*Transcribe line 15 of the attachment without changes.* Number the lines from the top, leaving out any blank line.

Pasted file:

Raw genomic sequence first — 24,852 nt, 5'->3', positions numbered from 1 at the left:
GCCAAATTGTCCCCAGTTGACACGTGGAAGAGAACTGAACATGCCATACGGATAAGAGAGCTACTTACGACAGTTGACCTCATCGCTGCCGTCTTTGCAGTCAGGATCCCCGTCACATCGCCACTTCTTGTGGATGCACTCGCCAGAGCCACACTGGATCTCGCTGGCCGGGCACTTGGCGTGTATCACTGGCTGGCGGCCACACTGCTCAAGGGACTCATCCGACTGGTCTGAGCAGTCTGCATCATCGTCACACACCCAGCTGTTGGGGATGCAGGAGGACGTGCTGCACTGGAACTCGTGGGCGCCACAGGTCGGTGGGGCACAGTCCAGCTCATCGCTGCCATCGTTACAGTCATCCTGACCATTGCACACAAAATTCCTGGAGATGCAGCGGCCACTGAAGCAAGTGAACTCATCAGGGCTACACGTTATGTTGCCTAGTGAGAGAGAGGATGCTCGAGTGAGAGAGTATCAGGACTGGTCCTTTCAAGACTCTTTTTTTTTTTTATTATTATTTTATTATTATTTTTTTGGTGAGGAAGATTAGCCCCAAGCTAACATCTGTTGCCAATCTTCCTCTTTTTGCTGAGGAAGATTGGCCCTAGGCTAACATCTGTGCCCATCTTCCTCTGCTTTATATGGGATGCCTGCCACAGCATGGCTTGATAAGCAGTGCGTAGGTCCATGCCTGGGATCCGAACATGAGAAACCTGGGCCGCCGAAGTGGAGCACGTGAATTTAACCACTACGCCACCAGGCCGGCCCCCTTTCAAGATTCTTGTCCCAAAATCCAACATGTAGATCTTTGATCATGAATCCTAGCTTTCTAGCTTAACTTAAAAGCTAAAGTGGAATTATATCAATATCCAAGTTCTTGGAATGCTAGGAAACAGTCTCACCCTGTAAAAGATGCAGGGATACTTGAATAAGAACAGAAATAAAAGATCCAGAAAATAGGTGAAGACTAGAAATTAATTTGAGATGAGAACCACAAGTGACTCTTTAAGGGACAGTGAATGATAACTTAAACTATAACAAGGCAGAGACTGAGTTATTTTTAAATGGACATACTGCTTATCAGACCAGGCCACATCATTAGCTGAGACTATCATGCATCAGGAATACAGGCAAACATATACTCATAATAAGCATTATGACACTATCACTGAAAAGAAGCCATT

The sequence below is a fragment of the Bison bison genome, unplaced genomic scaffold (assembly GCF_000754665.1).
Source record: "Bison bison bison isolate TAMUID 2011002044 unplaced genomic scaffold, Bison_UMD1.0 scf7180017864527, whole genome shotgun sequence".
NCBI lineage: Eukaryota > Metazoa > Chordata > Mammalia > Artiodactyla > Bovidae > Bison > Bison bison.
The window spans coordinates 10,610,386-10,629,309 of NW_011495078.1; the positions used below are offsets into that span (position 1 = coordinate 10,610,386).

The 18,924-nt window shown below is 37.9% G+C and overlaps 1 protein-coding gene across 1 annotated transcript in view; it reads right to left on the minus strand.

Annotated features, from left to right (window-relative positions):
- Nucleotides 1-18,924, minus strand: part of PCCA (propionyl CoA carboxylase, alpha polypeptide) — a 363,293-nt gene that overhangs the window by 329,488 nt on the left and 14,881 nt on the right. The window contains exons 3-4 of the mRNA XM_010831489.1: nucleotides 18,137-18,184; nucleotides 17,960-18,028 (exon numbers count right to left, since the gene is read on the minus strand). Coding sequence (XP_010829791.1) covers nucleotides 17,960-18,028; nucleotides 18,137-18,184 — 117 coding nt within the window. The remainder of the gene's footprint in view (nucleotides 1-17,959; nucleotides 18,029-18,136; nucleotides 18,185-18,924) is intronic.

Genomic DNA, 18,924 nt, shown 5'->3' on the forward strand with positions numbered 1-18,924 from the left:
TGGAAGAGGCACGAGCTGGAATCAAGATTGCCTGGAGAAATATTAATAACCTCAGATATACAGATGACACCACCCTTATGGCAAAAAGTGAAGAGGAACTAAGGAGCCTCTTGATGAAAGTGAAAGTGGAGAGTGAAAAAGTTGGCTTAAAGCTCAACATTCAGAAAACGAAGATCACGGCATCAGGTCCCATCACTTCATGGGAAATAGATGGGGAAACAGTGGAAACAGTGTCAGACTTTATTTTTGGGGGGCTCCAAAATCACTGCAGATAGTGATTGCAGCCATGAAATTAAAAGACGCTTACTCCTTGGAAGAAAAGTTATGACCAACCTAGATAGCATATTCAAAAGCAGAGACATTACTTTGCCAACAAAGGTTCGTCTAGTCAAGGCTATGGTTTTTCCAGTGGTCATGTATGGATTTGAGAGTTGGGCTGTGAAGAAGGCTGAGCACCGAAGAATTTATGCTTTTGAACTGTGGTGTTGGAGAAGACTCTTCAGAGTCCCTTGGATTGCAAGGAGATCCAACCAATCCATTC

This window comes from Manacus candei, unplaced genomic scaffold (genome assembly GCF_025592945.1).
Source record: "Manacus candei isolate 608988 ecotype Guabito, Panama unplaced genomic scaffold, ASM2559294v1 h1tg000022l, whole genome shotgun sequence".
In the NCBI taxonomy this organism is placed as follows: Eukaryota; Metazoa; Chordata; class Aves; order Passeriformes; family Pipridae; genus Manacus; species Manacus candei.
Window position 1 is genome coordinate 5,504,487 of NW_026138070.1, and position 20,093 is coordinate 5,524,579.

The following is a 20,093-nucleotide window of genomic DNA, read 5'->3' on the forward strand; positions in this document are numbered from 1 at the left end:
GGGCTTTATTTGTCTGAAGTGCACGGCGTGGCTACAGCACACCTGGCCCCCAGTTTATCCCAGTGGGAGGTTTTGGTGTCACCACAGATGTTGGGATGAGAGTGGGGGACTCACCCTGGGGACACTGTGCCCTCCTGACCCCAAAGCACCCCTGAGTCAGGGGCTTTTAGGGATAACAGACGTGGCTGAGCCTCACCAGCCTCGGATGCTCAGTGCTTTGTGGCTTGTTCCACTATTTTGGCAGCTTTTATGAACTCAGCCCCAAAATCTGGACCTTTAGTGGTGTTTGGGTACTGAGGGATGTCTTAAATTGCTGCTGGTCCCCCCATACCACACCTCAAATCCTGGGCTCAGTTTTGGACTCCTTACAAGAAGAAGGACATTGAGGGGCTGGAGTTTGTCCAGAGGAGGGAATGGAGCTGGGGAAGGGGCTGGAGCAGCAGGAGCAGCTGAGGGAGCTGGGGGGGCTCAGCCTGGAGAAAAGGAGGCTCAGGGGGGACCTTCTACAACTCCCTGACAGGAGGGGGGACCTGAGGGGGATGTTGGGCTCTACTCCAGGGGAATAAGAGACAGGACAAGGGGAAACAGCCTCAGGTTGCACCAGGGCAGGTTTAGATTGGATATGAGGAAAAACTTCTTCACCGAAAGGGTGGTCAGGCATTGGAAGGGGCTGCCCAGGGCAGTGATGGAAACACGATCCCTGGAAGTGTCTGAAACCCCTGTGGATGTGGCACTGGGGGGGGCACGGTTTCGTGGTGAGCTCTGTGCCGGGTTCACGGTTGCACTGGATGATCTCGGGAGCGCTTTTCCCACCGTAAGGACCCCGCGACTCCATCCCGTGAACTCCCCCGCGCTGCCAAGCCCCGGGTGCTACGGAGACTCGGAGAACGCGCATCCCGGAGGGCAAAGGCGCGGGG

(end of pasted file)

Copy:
Window position 1 is genome coordinate 5,504,487 of NW_026138070.1, and position 20,093 is coordinate 5,524,579.